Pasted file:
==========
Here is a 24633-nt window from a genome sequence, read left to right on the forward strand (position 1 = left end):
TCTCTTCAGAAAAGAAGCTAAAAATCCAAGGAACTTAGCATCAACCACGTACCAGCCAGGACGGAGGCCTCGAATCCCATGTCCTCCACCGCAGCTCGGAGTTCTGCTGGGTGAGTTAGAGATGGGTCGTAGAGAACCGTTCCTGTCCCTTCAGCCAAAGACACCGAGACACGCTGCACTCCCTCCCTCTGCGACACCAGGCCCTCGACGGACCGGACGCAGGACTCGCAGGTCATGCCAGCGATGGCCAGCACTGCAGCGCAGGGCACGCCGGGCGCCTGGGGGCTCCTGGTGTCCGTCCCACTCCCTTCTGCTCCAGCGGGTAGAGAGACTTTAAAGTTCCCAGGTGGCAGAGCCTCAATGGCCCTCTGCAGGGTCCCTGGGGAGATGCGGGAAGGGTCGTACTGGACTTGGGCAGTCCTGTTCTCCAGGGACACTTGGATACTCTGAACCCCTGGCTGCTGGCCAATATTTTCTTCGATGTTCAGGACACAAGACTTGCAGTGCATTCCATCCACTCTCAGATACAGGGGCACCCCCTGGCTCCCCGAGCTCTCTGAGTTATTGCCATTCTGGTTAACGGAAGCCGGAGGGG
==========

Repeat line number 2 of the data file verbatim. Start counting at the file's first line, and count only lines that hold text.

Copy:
TCTCTTCAGAAAAGAAGCTAAAAATCCAAGGAACTTAGCATCAACCACGTACCAGCCAGGACGGAGGCCTCGAATCCCATGTCCTCCACCGCAGCTCGGAGTTCTGCTGGGTGAGTTAGAGATGGGTCGTAGAGAACCGTTCCTGTCCCTTCAGCCAAAGACACCGAGACACGCTGCACTCCCTCCCTCTGCGACACCAGGCCCTCGACGGACCGGACGCAGGACTCGCAGGTCATGCCAGCGATGGCCAGCACTGCAGCGCAGGGCACGCCGGGCGCCTGGGGGCTCCTGGTGTCCGTCCCACTCCCTTCTGCTCCAGCGGGTAGAGAGACTTTAAAGTTCCCAGGTGGCAGAGCCTCAATGGCCCTCTGCAGGGTCCCTGGGGAGATGCGGGAAGGGTCGTACTGGACTTGGGCAGTCCTGTTCTCCAGGGACACTTGGATACTCTGAACCCCTGGCTGCTGGCCAATATTTTCTTCGATGTTCAGGACACAAGACTTGCAGTGCATTCCATCCACTCTCAGATACAGGGGCACCCCCTGGCTCCCCGAGCTCTCTGAGTTATTGCCATTCTGGTTAACGGAAGCCGGAGGGG